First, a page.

The road to recovery

Back-pic.jpg

If you know me, either personally or through the Internet, then you probably know that I am a bit of a fit bunny (but I was not like that for a very long time).

I am always picking up a bar or a weight, jumping around, throwing myself on the floor for some burpees (I do not claim to be great at them!) and what is most important, I tell people to do the same. Constantly (hello there, my amazing clients!).

Without going back to the very beginning, let us just say that my fitness journey started at my last job, between my friend Brian and my mentor back then, Austeja, I ended up doing what I do for life. Fast forward a bit, and here I am, talking about recovery. Why? Because I have a boo-boo that I really want to talk about.

See, all my life I have lived under the impression that my body had issues, that I was faulty from factory because of back problems. I suffer from a mild scoliosis, which I was told was due to one leg being shorter than the other. Back then I was told to not run (to avoid impact on my lower back), to not jump (same), to be generally careful, and that I could potentially wear a thicker insole in one of my shoes to counter-act my shorter leg; so even though it was mild, in the back of my mind I have always had a bad back.

When I got my Personal Trainer certification, the instructor showed us some postural analysis we could practise and he offered to do some on us and he said that my scoliosis was due to muscle imbalances in his opinion. He said that one side was extremely tight while the other one felt weak, and I should be able to correct it with stretching and such. Pffft! I mean, what did he know? A personal trainer's opinion, against the opinion of a specialist back when I was a kid. But you know what? It kind of stuck in my mind.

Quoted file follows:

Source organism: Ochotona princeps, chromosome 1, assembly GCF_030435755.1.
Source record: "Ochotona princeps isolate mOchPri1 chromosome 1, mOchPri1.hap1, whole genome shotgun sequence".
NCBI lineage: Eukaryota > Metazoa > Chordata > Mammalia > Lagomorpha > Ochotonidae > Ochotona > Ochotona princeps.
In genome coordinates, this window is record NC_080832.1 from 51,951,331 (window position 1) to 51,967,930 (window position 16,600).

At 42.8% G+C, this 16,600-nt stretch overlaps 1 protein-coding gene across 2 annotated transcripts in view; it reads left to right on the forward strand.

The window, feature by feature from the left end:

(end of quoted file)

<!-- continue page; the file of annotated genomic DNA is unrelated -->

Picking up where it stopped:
While I have continued to believe in my bad back I have become a bit more interested in core stability and strength (not necessarily a six-pack!), postural health and movement screening, and tried to be better at it (and mostly failing, because we are humans after all, and cannot be perfect everyday of our lives).

I did a health assessment not long ago which told me that my core was quite strong and stable (yay!) but that I did not have enough curvature in my lower back, and that my shoulders were too forward and rounded. Also, when I bent down, my lumbar spine analysis showed a jarred line instead of a smooth one.

Cue the fall

I fell off a small flight of stairs last August and hit a bookcase pretty hard. I hit my back in a couple of places, my shoulder blade and the back of my head. Now I have been told, and I know, healing is a long process but it has been long enough by now and I should be OK. I am not. So I decided to visit a friend of mine who happens to be an osteopath (hi, Danny!). He did a first assessment and I got a bit worried that he was way excited about all my issues, you know, like a puzzle to be solved! He kept mentioning that I was more complicated than he thought I was going to be, which I had warned him about anyway.

It turns out everyone has been kind of right so far - except that specialist in Spain as far as I am concerned, but barring any major injuries or disabilities, I would distrust anyone who forbid me to do fun stuff anyway!